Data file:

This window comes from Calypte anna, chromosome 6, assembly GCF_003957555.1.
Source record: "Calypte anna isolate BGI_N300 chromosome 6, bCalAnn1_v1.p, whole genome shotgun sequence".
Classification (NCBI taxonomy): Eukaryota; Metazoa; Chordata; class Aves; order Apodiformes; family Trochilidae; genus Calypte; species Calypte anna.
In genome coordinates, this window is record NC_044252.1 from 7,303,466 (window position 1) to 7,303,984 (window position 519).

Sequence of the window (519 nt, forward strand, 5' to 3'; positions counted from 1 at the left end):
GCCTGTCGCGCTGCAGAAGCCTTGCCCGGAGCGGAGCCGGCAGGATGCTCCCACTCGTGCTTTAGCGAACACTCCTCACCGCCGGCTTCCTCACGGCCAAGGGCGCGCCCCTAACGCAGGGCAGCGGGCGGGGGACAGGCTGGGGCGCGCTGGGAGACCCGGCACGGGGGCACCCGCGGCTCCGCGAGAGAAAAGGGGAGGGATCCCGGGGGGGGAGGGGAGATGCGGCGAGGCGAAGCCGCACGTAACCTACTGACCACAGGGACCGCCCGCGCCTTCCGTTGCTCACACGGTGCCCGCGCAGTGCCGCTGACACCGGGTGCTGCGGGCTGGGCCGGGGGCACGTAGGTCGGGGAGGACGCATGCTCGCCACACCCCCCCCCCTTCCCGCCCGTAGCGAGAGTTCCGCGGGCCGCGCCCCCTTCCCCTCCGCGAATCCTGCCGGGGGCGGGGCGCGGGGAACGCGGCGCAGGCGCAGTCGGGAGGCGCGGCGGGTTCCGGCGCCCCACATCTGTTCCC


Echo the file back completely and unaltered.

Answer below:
This window comes from Calypte anna, chromosome 6, assembly GCF_003957555.1.
Source record: "Calypte anna isolate BGI_N300 chromosome 6, bCalAnn1_v1.p, whole genome shotgun sequence".
Classification (NCBI taxonomy): Eukaryota; Metazoa; Chordata; class Aves; order Apodiformes; family Trochilidae; genus Calypte; species Calypte anna.
In genome coordinates, this window is record NC_044252.1 from 7,303,466 (window position 1) to 7,303,984 (window position 519).

Sequence of the window (519 nt, forward strand, 5' to 3'; positions counted from 1 at the left end):
GCCTGTCGCGCTGCAGAAGCCTTGCCCGGAGCGGAGCCGGCAGGATGCTCCCACTCGTGCTTTAGCGAACACTCCTCACCGCCGGCTTCCTCACGGCCAAGGGCGCGCCCCTAACGCAGGGCAGCGGGCGGGGGACAGGCTGGGGCGCGCTGGGAGACCCGGCACGGGGGCACCCGCGGCTCCGCGAGAGAAAAGGGGAGGGATCCCGGGGGGGGAGGGGAGATGCGGCGAGGCGAAGCCGCACGTAACCTACTGACCACAGGGACCGCCCGCGCCTTCCGTTGCTCACACGGTGCCCGCGCAGTGCCGCTGACACCGGGTGCTGCGGGCTGGGCCGGGGGCACGTAGGTCGGGGAGGACGCATGCTCGCCACACCCCCCCCCCTTCCCGCCCGTAGCGAGAGTTCCGCGGGCCGCGCCCCCTTCCCCTCCGCGAATCCTGCCGGGGGCGGGGCGCGGGGAACGCGGCGCAGGCGCAGTCGGGAGGCGCGGCGGGTTCCGGCGCCCCACATCTGTTCCC